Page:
William figured out how to giggle yesterday.
He's been working on it for a while now — about a month, give or take. Which doesn't sound like much, I know. But when you take into account that a month constitutes more than a third of his life, it's a Pretty Big Deal (PBD).
Especially since he's been aching to do it. You could just see it in him. His mom or dad would be playing or cooing with him, and his face would light up with an enormous, toothless smile. His little arms would flail and his chubby little legs would kick and churn, and it looked like he was about to explode with laughter.
But he didn't. No matter how hard he tried, he couldn't giggle. He could grin and coo and squeal — sometimes all at the same time. But he couldn't giggle.
His mother was playing with him, doing the "rocks" fist bump thing that the kids do these days. Something about his mom bumping his tiny fist with hers while she smiled and said "Rocks!" sort of brought it all together for him. He smiled broadly. He flailed his arms wildly. He kicked his legs excitedly. And, for the first time in his life, he giggled — long and loud.
Not only that, he also chuckled, chortled, tittered, sniggered and snickered. He was the entire laugh track — plus drool.
As far as his parents are concerned, it was the discovery of penicillin, the lunar landing and the conquest of Everest, all wrapped up into one gurgled guffaw. Within moments of William's jocular eruption, digital documentation of the event was appearing on cellphones, Facebook pages and Twitter feeds around the world. It's possible that a puff of white smoke curled out of the Vatican chimney, and the crowd in the plaza cheered: "Habemus gigglem!"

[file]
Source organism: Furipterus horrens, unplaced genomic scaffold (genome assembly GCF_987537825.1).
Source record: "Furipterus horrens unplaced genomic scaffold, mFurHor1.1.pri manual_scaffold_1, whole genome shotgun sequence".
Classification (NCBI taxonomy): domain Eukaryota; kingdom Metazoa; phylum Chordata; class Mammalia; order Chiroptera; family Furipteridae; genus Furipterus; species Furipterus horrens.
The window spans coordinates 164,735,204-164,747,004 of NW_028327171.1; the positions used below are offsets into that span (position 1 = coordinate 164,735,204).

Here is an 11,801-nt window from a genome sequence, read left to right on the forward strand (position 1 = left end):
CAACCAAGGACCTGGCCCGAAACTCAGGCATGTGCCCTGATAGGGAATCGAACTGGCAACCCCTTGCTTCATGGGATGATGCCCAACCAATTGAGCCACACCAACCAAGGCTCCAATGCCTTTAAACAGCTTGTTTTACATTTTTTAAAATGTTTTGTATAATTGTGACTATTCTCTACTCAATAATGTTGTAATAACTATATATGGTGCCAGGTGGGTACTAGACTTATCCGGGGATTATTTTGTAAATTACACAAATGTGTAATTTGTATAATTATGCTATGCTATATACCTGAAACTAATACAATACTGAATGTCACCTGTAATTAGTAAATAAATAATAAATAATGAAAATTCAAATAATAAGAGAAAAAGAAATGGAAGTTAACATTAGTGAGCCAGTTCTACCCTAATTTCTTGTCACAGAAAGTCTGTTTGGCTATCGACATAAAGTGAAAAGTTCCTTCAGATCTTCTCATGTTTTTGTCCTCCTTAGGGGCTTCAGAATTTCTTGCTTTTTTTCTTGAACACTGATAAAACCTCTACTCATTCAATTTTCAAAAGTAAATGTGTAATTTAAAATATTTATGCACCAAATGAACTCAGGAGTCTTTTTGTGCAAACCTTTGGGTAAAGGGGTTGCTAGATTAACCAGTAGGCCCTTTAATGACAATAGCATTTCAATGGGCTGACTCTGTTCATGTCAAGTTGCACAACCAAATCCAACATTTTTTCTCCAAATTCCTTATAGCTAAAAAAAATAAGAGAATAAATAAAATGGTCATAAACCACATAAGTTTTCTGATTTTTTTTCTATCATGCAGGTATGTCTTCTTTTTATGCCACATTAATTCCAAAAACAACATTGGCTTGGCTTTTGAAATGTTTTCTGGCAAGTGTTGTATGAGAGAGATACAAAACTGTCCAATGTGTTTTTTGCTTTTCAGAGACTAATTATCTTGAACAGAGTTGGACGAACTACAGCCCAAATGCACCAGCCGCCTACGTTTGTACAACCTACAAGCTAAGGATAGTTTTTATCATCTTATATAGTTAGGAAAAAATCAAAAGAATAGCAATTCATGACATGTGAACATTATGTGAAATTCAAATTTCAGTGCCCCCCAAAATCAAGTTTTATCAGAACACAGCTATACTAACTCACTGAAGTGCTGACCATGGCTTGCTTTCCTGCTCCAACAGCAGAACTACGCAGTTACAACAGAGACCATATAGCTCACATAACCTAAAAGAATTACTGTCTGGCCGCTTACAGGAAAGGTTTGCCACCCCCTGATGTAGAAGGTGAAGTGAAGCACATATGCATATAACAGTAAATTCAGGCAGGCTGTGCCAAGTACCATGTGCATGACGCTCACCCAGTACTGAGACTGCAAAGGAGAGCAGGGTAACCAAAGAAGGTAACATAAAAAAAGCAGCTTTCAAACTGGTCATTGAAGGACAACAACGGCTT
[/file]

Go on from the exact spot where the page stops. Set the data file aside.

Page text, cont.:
Or words to that effect.
Yes, I know. We're just talking about a baby giggling here. Babies have been giggling for … well, as long as there have been babies (Abel was definitely a giggler — Cain, maybe not). But for William, this is a first. Therefore, in the minds of his parents, it's PBD material.
It's amazing how exciting trifles can be when they are OUR trifles — especially when they are intensified by time and circumstance. Firsts — first steps, first words, first day at school, first date, first time crashing the family car through the garage door — are almost always PBDs.
And evidently, so are lasts.
On the same day that William was learning to giggle, Chanda, a young friend of mine, was told by her doctors that they have run out of medical options to cure her cancer. She was sent home, put on hospice and told to enjoy the time she has left with her family. This extraordinary young mother has put up an incredible — and incredibly upbeat and positive — fight through her ordeal, and she courageously insists that her battle is not over.
Through it all, she says, she has learned to cherish even the smallest and most mundane of moments. Like William's parents, she has learned what a big deal little deals can be. She recently posted a message for her friends through social media, talking about how much she treasures "laying with my baby, Ellie, and watching her sleep next to me. Holding her hand, softly kissing her cheeks and whispering things to her while she sleeps."
For most of us, such things are trifles that we hardly even notice and rarely remember. But from Chanda's perspective, they are moments of the purest and most lasting delight. In her mind, at this unique and painful place in her life, these are the things that matter — these are moments to relish and savor, today and forever. They are little deals that become big deals when viewed through the lens of love.
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